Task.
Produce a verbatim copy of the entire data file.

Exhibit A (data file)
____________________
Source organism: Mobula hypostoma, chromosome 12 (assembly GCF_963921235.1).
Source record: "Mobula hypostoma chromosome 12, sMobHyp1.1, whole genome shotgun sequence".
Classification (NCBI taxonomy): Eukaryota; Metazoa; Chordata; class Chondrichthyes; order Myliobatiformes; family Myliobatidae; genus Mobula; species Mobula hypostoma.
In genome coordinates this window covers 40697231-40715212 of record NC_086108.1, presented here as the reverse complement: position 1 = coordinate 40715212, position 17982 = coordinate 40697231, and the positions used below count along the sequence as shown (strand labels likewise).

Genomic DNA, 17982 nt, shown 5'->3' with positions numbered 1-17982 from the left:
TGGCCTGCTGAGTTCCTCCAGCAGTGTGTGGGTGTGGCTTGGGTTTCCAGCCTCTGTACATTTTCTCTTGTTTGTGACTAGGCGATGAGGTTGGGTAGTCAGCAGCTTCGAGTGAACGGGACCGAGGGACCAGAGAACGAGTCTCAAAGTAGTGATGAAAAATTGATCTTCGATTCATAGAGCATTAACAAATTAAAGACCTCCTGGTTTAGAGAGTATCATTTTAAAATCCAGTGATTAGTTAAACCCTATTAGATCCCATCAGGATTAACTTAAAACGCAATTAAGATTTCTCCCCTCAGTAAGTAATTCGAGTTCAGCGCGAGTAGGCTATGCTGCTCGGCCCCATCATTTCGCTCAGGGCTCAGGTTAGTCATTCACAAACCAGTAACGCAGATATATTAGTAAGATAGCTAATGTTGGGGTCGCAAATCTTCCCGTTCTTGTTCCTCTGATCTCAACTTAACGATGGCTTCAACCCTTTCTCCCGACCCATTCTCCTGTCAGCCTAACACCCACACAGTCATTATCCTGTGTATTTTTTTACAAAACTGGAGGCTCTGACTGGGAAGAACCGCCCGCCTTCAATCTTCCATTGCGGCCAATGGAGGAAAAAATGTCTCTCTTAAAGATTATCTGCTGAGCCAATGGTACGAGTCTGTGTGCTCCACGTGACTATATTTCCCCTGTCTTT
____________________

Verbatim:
Source organism: Mobula hypostoma, chromosome 12 (assembly GCF_963921235.1).
Source record: "Mobula hypostoma chromosome 12, sMobHyp1.1, whole genome shotgun sequence".
Classification (NCBI taxonomy): Eukaryota; Metazoa; Chordata; class Chondrichthyes; order Myliobatiformes; family Myliobatidae; genus Mobula; species Mobula hypostoma.
In genome coordinates this window covers 40697231-40715212 of record NC_086108.1, presented here as the reverse complement: position 1 = coordinate 40715212, position 17982 = coordinate 40697231, and the positions used below count along the sequence as shown (strand labels likewise).

Genomic DNA, 17982 nt, shown 5'->3' with positions numbered 1-17982 from the left:
TGGCCTGCTGAGTTCCTCCAGCAGTGTGTGGGTGTGGCTTGGGTTTCCAGCCTCTGTACATTTTCTCTTGTTTGTGACTAGGCGATGAGGTTGGGTAGTCAGCAGCTTCGAGTGAACGGGACCGAGGGACCAGAGAACGAGTCTCAAAGTAGTGATGAAAAATTGATCTTCGATTCATAGAGCATTAACAAATTAAAGACCTCCTGGTTTAGAGAGTATCATTTTAAAATCCAGTGATTAGTTAAACCCTATTAGATCCCATCAGGATTAACTTAAAACGCAATTAAGATTTCTCCCCTCAGTAAGTAATTCGAGTTCAGCGCGAGTAGGCTATGCTGCTCGGCCCCATCATTTCGCTCAGGGCTCAGGTTAGTCATTCACAAACCAGTAACGCAGATATATTAGTAAGATAGCTAATGTTGGGGTCGCAAATCTTCCCGTTCTTGTTCCTCTGATCTCAACTTAACGATGGCTTCAACCCTTTCTCCCGACCCATTCTCCTGTCAGCCTAACACCCACACAGTCATTATCCTGTGTATTTTTTTACAAAACTGGAGGCTCTGACTGGGAAGAACCGCCCGCCTTCAATCTTCCATTGCGGCCAATGGAGGAAAAAATGTCTCTCTTAAAGATTATCTGCTGAGCCAATGGTACGAGTCTGTGTGCTCCACGTGACTATATTTCCCCTGTCTTT